Dead fish are piling up on San Francisco Bay Area shores: A toxic algae bloom is the likely cause

algae bloom
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Thousands of dead fish and other marine life carcasses are washing ashore in the San Francisco Bay Area, creating a foul smell. Experts point to an unprecedented "red tide" algae bloom as the mostly likely cause.

Abnormal numbers of dead crabs, bat rays, striped bass, white sturgeon and more have been spotted throughout the Bay area over the last week, officials say, notably at Oakland's Lake Merritt. The start of the fish die-off could date back even further—as the harmful algae bloom has been spreading since late July.

The carcasses are worrying environmental scientists, as they mark a devastating loss to . Experts also fear that the impacts could worsen over the weekend's expected heatwave, which could cause the harmful algae bloom to grow even more.

What is a red tide? Why is it killing fish?

While many algae blooms are beneficial to ocean life, a "red tide" is a —which can produce powerful, fatal toxins and/or cause a water's oxygen to fall past levels needed for survival, the National Ocean Service notes. The Bay area's current bloom was formed by a microorganism called Heterosigma akashiwo.

"This species is associated with massive fish kills elsewhere," Jon Rosenfield, fishery ecologist at the environmental nonprofit San Francisco Baykeeper, told the Stockton Record, part of the U.S. TODAY Network. "It is unknown, at this point, whether the bloom is causing a drop in dissolved oxygen ... or producing a toxin that kills fish, or both."

Algae blooms are not uncommon, but Rosenfield added that the Bay Area's current red tide is "unprecedented in its spatial extent and duration."

"Small, short-lived algal blooms around the Bay's margins are not uncommon. ... But nothing of this scope has been reported before in the Bay-proper," he said.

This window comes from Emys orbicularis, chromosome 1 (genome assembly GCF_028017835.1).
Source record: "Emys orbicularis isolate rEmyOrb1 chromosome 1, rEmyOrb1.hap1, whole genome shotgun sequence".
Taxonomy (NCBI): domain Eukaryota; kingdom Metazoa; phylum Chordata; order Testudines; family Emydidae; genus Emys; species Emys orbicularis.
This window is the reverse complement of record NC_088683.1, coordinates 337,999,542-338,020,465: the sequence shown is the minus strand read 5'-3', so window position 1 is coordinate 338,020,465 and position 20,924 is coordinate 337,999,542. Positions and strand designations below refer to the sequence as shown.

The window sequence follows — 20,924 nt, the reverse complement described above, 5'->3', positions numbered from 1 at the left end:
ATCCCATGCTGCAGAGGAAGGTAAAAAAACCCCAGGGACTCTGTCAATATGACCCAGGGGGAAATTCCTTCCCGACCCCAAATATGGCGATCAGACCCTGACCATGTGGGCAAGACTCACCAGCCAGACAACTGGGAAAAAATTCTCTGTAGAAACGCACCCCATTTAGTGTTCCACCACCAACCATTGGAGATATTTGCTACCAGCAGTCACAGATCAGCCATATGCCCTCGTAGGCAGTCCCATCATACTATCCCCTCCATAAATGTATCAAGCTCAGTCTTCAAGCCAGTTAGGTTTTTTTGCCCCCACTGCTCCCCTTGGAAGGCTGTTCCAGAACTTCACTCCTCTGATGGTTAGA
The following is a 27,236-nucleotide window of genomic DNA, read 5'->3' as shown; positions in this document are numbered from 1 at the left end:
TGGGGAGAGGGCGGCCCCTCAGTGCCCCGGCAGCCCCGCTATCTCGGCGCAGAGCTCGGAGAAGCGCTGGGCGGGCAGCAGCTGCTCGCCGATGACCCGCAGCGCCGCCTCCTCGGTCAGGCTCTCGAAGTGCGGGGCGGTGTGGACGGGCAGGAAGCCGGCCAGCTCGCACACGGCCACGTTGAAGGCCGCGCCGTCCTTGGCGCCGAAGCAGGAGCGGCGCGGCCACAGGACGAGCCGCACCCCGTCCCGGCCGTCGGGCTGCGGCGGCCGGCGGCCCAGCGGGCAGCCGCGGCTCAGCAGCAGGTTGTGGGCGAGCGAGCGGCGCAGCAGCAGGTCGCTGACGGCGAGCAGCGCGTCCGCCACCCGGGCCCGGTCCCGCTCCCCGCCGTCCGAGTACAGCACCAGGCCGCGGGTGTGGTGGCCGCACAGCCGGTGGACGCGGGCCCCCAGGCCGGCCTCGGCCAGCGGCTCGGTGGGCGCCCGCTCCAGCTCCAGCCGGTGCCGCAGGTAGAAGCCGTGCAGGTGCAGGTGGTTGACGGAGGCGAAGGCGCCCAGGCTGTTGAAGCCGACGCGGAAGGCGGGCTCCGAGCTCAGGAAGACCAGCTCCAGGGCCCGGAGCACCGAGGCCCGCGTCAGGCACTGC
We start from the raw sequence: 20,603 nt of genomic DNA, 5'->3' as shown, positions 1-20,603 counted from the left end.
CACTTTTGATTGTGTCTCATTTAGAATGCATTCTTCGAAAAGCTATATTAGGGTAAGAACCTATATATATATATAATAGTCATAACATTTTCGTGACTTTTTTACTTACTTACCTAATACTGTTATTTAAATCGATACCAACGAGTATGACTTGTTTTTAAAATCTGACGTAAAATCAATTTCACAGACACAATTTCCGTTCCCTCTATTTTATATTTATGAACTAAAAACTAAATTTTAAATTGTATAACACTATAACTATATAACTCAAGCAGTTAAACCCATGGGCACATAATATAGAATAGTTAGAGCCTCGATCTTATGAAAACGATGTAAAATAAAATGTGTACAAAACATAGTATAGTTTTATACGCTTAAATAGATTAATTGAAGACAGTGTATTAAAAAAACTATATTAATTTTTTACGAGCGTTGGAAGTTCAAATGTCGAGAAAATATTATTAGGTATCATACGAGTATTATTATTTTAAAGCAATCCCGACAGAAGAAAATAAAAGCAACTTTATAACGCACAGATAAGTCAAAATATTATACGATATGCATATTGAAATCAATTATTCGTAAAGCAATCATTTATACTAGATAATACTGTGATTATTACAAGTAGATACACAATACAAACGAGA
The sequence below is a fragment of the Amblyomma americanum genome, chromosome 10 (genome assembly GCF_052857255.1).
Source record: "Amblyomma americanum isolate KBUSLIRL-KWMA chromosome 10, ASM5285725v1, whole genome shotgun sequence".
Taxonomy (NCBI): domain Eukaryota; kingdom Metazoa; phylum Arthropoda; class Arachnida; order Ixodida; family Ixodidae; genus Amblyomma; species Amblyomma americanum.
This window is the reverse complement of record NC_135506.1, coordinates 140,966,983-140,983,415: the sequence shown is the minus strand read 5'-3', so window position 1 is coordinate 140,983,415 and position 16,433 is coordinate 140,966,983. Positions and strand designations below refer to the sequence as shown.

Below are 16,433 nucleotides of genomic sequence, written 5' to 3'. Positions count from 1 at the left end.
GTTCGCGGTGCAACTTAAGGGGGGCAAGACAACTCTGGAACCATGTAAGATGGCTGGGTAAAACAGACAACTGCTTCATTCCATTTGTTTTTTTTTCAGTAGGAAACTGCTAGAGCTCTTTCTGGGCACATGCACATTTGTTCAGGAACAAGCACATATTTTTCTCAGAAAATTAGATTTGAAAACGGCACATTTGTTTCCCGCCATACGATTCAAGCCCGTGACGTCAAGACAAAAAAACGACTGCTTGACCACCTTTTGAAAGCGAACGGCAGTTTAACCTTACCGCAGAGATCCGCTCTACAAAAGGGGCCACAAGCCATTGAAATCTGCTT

When did the Bay Area's harmful algae bloom start?

This harmful algae bloom was first spotted in the Alameda Estuary, executive officer of San Francisco Bay Regional Water Quality Control Board Eileen White told The Associated Press. White added that the bloom has been spreading since late July.

Most end after about a week. But a triple-digit heat wave forecast for the upcoming Labor Day weekend may cause the Bay Area's bloom to grow even more, White said. "We don't know when it's going to end," she said.

White noted that treating the water for nutrients would cost billions of dollars. Water districts are currently funding studies to understand the effects of nutrients that have been present in the water since people settled in the area, she said. "The goal is to make the appropriate regulations based on sound science."

How many fish have died?

There's no way to know the total number of fish that have died so far, Rosenfield said, noting that people are seeing just a fraction of the affected fish wash up dead on the Bay's shores.

Damon Tighe, a self-described citizen scientist, has been among those monitoring the fish kill in Lake Merritt. On Sunday, Tighe posted a map to show locations around the lake where fish had perished—as part of a project for naturalists, biologists and more to collect sightings on iNaturalist, a social network from the California Academy of Sciences and National Geographic Society used to share biodiversity observations worldwide.

Tighe estimates that more than 10,000 fish have died since August 28.

"I have never seen an event this bad," he told the Stockton Record. "Everything is dying; gobies, flounders, crabs, polychaete works, shrimp, everything."

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